Recently, I joined the movement, CameraFRAUD, a volunteer operated movement to oppose the implementation of photo enforcement used nationwide, including Arizona. As of today, I am available to collect signatures from registered voters who wish to repeal the use of photo enforcement across Arizona.
As such, I posted about this on my Facebook. One of my colleagues from my former employer commented asking why I oppose photo enforcement. It’s well known to those close to me that I am strongly against it, no ifs-and’s-or-buts about it. So, I responded in with my comments. I didn’t want it just to sit on my Facebook page and fall below the fold by lunch, so I decided to share the strongest reasons that I am against photo enforcement.
10 Reasons Why Photo Enforcement is Wrong
- “Safety” The photo enforcement cameras do not add one iota of safety to the roadways. They are strategically placed in locations that are financially beneficial (that is, volume of traffic); not where the highest fatality rates are.
- “Private Enterprise cashing in on tax dollars” I do not stand for a private company operating in cooperation with the state taking a good 30% or more on every ticket. Furthermore, the money trickles $12 at a time from every paid citation into the “general election fund.”
- “Automated Enforcement” As long as you’re not speeding, it is perfectly legal to drive intoxicated and possess illegal items in your car. A camera is only triggered by speed, and not by driving behavior. Cameras replacing cops are not the solution. A balanced law enforcement presence is the right way to keep the roads safe.
- “Sworn officers laid off” AZ DPS will be laying off about 350 sworn officers of the law. These people are the ones who we trust our lives with on the road and the ones we call to for assistance on the highway. Simply put, the photo enforcement cameras did their job of catching speeders and no longer need humans to do the work. It’s expected response times will increase and coverage will decrease on AZ highways.
- “Photo Enforcement Vehicles staffed by contractors” While the vehicles are property of DPS, the operators are simply contractors taking pay to read the newspaper and make sure the network connection is working to transmit violators. Unlike a regular police vehicle, you can not summon it to report an emergency to receive assistance.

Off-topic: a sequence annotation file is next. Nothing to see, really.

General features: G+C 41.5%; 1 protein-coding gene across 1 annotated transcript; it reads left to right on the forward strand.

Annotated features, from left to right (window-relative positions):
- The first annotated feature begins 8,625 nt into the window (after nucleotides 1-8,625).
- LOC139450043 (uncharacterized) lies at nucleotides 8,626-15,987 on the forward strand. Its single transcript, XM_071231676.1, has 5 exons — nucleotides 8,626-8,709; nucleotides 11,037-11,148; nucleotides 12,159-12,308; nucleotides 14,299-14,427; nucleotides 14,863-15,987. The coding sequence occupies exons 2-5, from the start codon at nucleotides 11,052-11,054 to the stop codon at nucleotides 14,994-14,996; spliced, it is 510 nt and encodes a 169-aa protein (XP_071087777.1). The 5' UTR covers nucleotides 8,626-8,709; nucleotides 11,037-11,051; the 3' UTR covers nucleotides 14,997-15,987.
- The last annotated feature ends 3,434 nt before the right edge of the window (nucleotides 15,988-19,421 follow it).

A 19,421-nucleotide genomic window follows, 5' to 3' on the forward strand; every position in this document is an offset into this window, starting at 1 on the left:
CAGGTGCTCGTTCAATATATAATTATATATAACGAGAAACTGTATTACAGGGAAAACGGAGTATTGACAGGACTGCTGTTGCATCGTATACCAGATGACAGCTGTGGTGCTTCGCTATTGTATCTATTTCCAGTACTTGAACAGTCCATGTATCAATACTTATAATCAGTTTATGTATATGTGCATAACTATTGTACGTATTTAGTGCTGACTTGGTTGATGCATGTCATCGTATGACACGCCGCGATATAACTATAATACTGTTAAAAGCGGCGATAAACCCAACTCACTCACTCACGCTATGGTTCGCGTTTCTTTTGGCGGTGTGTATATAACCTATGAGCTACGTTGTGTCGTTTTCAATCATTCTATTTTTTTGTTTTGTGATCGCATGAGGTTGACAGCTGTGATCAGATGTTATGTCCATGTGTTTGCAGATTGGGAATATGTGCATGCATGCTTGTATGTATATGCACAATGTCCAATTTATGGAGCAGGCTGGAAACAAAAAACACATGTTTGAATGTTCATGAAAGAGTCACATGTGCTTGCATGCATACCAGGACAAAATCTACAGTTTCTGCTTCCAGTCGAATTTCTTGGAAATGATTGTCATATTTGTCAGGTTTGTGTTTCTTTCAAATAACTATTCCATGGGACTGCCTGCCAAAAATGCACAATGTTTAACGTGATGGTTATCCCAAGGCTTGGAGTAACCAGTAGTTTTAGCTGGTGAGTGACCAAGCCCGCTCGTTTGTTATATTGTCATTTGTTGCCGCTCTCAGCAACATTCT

- “Unconstitutional: Violates 14th Amendment” In the Fourteenth Amendment, it has the Equal Protections clause. It states that all persons are subject to equal enforcement and treatment of the law. Here’s where photo enforcement violates it: Out of state speeding violators are immediately rejected by Redflex and vendors. Otherwise by regular police enforcement, every violator is fair game. This gap in a “class” of citizens makes it unconstitutional.
- “Redflex contractors are not private investigators or police officers” Under Arizona law, any evidence brought forth against another person must be provided by a peace officer or a private investigator. Why is a private corporation being excused from this important statute?
- “Courts are overwhelmed, causing delays for real judicial matters” A recent figure, 14,000 photo enforcement tickets hit the courts every month. This volume is overwhelming the state in operating costs and overall conviction rates. Further, actual criminal cases are being delayed in order for the state to satisfy the 120-day rule.
- “Photo enforcement has only been implemented during financial crisis for the state” This technology is old, in fact very basic. It’s not some new innovation that is a product of 2006. It’s only been implemented by the State, (Thank you Janet Napolitano for the executive order) during the looming $2B financial meltdown that its in.
- “No one voted for photo enforcement” Usually, public measures are put forth to the people to vote on. Well, since they new it wouldn’t be successful, State legislature proposed the contract for DPS & Redflex (and I imagine TPD & ATS) and Janet Napolitano approved it under executive order before she took office at the Dept of Homeland Security. No one voted for this. It’s all been backoffice contacts on the backs of the taxpayers.
I hope that helps clarify my views on this. There is a good chance that I may be misled on a couple items. But I did fact-check all my views and will plan to expand on them with greater detail another time.
Thoughts? Discuss below.
Photo credit: jimthompson